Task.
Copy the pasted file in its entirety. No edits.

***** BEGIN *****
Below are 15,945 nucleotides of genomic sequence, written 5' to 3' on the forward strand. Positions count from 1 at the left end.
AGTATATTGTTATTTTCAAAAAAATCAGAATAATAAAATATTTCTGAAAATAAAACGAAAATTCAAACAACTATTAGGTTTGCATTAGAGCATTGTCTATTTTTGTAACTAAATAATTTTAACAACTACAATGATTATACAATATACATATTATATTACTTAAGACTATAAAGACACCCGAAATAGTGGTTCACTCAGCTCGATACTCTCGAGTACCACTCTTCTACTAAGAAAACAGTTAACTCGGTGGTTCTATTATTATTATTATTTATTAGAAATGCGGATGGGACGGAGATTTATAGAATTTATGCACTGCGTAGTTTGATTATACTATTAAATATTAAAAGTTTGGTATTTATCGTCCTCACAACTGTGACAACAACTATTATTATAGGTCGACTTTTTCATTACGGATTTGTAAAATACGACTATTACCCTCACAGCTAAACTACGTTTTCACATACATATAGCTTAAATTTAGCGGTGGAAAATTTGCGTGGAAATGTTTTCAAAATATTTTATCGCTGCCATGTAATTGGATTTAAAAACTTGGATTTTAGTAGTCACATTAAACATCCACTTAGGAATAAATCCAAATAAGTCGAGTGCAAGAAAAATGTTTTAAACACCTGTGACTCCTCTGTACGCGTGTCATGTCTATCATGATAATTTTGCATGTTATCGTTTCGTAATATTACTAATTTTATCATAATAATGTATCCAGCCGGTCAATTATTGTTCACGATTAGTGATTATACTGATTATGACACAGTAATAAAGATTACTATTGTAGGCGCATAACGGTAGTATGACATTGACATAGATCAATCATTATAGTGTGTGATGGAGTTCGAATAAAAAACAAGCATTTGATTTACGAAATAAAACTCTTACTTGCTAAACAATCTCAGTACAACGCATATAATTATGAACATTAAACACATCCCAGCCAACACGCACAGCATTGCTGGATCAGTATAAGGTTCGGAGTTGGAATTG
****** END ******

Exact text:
Below are 15,945 nucleotides of genomic sequence, written 5' to 3' on the forward strand. Positions count from 1 at the left end.
AGTATATTGTTATTTTCAAAAAAATCAGAATAATAAAATATTTCTGAAAATAAAACGAAAATTCAAACAACTATTAGGTTTGCATTAGAGCATTGTCTATTTTTGTAACTAAATAATTTTAACAACTACAATGATTATACAATATACATATTATATTACTTAAGACTATAAAGACACCCGAAATAGTGGTTCACTCAGCTCGATACTCTCGAGTACCACTCTTCTACTAAGAAAACAGTTAACTCGGTGGTTCTATTATTATTATTATTTATTAGAAATGCGGATGGGACGGAGATTTATAGAATTTATGCACTGCGTAGTTTGATTATACTATTAAATATTAAAAGTTTGGTATTTATCGTCCTCACAACTGTGACAACAACTATTATTATAGGTCGACTTTTTCATTACGGATTTGTAAAATACGACTATTACCCTCACAGCTAAACTACGTTTTCACATACATATAGCTTAAATTTAGCGGTGGAAAATTTGCGTGGAAATGTTTTCAAAATATTTTATCGCTGCCATGTAATTGGATTTAAAAACTTGGATTTTAGTAGTCACATTAAACATCCACTTAGGAATAAATCCAAATAAGTCGAGTGCAAGAAAAATGTTTTAAACACCTGTGACTCCTCTGTACGCGTGTCATGTCTATCATGATAATTTTGCATGTTATCGTTTCGTAATATTACTAATTTTATCATAATAATGTATCCAGCCGGTCAATTATTGTTCACGATTAGTGATTATACTGATTATGACACAGTAATAAAGATTACTATTGTAGGCGCATAACGGTAGTATGACATTGACATAGATCAATCATTATAGTGTGTGATGGAGTTCGAATAAAAAACAAGCATTTGATTTACGAAATAAAACTCTTACTTGCTAAACAATCTCAGTACAACGCATATAATTATGAACATTAAACACATCCCAGCCAACACGCACAGCATTGCTGGATCAGTATAAGGTTCGGAGTTGGAATTG